The ringgit is a currency masquerading as money

In my previous article, we looked at how money is created and how increasing amounts of it are being created these days. That, as we’ve seen, contributes to inflation and poses problems.

However, some people argue that printing money is normal and nothing to scoff at.

This “print and don’t be damned” approach has seen a renaissance in recent times, thanks to the popularity of Modern Monetary Theory (MMT) – a school of economic thought that posits that “governments with a fiat currency system under their control can and should print as much money as they need to spend because they cannot go broke or be insolvent”.

In fact, at the end of 2020, two popular economists advancing the virtues of money printing commented optimistically that since Malaysia’s headline inflation was negative and the forecast was for low inflation well into 2021, the real risk was deflation and not inflation. I wonder what they have to say about the rising, even skyrocketing, prices of many essential goods since mid-last year.

I think a useful way of diagnosing the problem is by using a physics-based mental model. To do this, let’s undertake a first principles approach by asking ourselves what money is.

For something to be considered money, it needs to be these three things:

  1. A medium of exchange;
  2. A unit of account; and
  3. A store of value.

Most fiat currencies – meaning central bank-issued currencies that are unbacked by an asset such as gold (which include the ringgit, the US dollar and most currencies in the world) – satisfy both the first and second criteria. For instance, the ringgit is widely accepted in Malaysia and so is a good medium of exchange. It is also a good unit of account as it does its job of pricing goods and services without fluctuating wildly.

But, as I’ve demonstrated in my previous two articles, fiat currencies are poor stores of value as they rapidly lose their purchasing power due to today’s prolific money printing.

To evaluate this in a physics-based framework, we can think of money as an energy battery. Sure, it’s also a unit of account and a medium of exchange but fundamentally, if it fails at storing energy effectively, it fails as money.

For instance, as an engineer, I am paid a salary (monetary energy) for converting food (chemical energy) into ideas that eventually become engineering products (kinetic, electrical and thermal energy). Every person in the world earns money (accumulates energy) by converting different forms of energy into others.

This money then becomes something like a lifeforce – the energy that sustains us and allows us to live a comfortable life or lack thereof.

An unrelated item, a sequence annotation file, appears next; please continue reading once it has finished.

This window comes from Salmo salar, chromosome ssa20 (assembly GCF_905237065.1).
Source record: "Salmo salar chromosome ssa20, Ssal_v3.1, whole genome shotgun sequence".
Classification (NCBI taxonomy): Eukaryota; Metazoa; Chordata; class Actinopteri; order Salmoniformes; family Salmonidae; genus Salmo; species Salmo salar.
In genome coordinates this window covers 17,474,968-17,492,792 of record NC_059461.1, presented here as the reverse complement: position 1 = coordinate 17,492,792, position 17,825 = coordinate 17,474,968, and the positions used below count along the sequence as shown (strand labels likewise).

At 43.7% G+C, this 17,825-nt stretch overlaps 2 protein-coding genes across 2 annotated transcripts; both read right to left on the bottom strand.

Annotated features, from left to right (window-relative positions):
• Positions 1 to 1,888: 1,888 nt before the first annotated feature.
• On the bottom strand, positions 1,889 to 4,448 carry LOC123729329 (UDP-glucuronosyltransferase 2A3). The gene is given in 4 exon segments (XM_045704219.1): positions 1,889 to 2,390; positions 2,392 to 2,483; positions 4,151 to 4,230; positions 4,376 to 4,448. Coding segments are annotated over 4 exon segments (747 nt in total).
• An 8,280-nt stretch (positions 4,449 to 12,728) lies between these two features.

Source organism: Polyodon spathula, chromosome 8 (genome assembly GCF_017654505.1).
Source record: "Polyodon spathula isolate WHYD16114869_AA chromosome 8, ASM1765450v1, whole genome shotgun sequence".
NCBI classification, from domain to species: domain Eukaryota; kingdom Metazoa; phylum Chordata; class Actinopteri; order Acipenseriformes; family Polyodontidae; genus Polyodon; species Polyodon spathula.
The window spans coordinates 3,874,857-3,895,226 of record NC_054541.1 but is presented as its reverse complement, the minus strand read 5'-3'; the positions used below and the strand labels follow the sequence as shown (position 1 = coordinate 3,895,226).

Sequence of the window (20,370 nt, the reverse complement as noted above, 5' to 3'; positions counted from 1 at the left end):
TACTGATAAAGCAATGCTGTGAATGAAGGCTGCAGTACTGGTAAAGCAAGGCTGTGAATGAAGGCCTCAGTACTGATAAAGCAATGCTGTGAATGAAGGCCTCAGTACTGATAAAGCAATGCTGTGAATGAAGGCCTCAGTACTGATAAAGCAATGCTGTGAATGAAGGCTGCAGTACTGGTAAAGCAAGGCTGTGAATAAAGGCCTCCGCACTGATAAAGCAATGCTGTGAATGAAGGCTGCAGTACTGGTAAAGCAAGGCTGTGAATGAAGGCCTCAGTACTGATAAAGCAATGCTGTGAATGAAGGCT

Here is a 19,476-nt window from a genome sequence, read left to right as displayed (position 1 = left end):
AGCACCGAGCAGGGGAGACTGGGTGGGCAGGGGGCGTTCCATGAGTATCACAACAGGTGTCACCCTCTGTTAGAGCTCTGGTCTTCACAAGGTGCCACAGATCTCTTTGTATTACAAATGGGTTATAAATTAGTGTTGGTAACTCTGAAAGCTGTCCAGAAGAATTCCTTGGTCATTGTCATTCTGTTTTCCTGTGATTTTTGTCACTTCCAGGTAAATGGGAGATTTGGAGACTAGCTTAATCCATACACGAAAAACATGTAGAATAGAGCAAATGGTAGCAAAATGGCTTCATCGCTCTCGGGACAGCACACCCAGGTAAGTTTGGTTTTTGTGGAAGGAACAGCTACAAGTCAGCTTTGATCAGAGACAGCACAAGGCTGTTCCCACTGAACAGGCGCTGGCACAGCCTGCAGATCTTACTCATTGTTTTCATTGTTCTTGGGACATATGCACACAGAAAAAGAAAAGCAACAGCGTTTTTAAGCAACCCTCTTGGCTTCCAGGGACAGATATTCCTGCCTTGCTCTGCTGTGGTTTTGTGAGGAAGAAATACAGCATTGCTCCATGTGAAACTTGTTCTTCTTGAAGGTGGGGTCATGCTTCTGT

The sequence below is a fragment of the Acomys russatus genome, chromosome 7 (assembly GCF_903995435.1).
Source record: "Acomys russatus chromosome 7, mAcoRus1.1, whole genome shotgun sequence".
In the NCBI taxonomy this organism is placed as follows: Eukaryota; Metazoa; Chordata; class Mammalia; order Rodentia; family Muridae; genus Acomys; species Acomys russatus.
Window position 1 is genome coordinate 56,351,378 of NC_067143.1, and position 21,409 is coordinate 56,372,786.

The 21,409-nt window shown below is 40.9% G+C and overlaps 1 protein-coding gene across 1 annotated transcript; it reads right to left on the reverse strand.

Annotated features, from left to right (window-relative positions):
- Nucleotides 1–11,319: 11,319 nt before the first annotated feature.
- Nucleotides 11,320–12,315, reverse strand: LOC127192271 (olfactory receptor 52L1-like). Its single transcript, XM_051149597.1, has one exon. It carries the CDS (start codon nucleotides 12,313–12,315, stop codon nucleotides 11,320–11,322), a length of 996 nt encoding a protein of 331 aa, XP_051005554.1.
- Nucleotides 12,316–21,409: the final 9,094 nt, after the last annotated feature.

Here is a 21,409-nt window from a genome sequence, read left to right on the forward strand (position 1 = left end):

The most important aspect of this concept is the law of conservation of energy, or more commonly known as the first law of thermodynamics. It states that the “total energy of any isolated system is constant; energy can be transformed from one form to another, but can be neither created nor destroyed”.

Inflation via money printing transgresses this fundamental law of physics.

The implicit assumption behind money printing is that banks and governments can issue pieces of paper without a corresponding increase in economic productivity (conversion or transfer of energy) and still have it hold value.

They are trying to create energy out of thin air.

But of course, the rising cost of goods that accompanies money printing is proof positive that you can’t do this. The result of trying to create monetary value (energy) out of thin air is inflation – a relentless reduction in our purchasing power, and lifeforce, over time.

It’s akin to having a battery that leaks energy until it eventually empties out. What good is such a battery?

So, the ringgit – which, in getting inflated has failed at being a store of value – is merely a currency masquerading as money.

Sure, some economists might say that we can’t apply the laws of physics to economics. And some others might say that a certain level of inflation (1% – 3% per annum) is sustainable and in fact should be welcomed as it encourages spending, thereby stimulating the economy.

I might not agree with their arguments but nonetheless see their point of view, considering how the current financial system is designed. However, what is indisputable is that the levels of money printing now are unsustainable.

And I’m not the only one saying this. Sun Guofeng, head of the People’s Bank of China’s (China’s central bank) monetary policy department pulled no punches as he described Modern Monetary Theory as “specious” before stating: “It will impact the price system, distort economic decision making and mark the opposite direction against the goal of economic and financial stability”.

Unfortunately, central banks and governments around the world are now stuck in this ghastly spiral. People are accustomed to getting cash handouts whenever a crisis strikes and governments become desperate for money. Banks want lower interest rates so they can borrow and lend more liberally to ensure their customers don’t default on payments – and cause the financial house of notes to crash.

The problem is, the government is paying for it with our future – a future in which things become increasingly more expensive and out of reach for most of us.

But of course, there is a subset of the population that is benefiting from this profligate money printing, and that is what we’ll explore in my next column.